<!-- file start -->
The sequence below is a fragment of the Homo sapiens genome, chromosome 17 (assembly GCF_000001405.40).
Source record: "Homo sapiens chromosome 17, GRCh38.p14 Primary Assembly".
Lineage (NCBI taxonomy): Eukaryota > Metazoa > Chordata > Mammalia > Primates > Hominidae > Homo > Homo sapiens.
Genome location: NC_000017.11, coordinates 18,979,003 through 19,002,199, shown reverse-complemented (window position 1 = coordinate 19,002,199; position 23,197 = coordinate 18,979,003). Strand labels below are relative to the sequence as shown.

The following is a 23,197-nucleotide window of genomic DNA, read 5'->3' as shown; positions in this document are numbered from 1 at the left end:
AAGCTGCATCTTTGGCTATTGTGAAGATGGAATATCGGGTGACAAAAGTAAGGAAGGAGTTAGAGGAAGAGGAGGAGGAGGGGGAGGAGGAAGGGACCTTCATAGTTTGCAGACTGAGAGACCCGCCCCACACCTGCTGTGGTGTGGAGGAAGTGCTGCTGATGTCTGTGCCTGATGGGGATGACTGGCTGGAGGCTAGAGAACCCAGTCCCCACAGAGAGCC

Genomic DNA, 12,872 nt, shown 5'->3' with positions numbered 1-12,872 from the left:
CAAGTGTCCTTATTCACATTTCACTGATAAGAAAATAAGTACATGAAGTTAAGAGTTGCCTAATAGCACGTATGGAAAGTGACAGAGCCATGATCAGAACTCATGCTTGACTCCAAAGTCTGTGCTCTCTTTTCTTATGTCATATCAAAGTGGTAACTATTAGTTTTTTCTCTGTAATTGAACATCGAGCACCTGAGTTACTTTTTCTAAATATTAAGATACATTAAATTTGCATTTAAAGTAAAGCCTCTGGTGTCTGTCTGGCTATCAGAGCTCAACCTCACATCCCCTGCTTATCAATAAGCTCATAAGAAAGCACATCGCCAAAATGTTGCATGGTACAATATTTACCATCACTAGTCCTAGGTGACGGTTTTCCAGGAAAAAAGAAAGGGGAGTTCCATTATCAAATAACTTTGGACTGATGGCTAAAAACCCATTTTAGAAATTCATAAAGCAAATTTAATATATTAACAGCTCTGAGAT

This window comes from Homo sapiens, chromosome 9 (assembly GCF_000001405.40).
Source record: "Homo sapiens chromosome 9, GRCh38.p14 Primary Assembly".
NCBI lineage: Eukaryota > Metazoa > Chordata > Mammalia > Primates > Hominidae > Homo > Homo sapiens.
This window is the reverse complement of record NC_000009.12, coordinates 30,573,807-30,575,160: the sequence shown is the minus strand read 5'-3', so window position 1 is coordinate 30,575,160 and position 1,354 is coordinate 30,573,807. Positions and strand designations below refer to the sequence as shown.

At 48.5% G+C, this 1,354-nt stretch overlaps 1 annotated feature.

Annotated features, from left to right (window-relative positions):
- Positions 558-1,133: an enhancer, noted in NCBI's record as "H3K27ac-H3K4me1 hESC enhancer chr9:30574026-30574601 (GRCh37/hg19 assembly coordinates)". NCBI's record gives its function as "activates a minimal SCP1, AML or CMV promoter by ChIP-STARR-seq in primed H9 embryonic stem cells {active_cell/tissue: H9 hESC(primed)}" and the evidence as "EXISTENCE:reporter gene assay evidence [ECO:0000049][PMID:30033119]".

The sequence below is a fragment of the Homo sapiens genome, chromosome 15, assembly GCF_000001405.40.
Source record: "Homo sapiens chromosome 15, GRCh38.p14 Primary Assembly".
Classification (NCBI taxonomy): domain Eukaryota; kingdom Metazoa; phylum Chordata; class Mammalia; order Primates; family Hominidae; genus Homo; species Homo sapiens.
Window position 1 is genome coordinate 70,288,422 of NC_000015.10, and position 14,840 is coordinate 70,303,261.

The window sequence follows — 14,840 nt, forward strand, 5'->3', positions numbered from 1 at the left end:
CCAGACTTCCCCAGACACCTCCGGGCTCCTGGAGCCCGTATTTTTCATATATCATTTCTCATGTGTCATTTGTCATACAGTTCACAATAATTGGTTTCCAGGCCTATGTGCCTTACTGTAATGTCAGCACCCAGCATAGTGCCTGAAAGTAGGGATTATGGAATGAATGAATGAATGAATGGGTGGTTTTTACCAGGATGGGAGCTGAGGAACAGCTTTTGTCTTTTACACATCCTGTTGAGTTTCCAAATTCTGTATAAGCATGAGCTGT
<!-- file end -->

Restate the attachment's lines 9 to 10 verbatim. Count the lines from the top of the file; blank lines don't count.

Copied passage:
This window comes from Homo sapiens, chromosome 9 (assembly GCF_000001405.40).
Source record: "Homo sapiens chromosome 9, GRCh38.p14 Primary Assembly".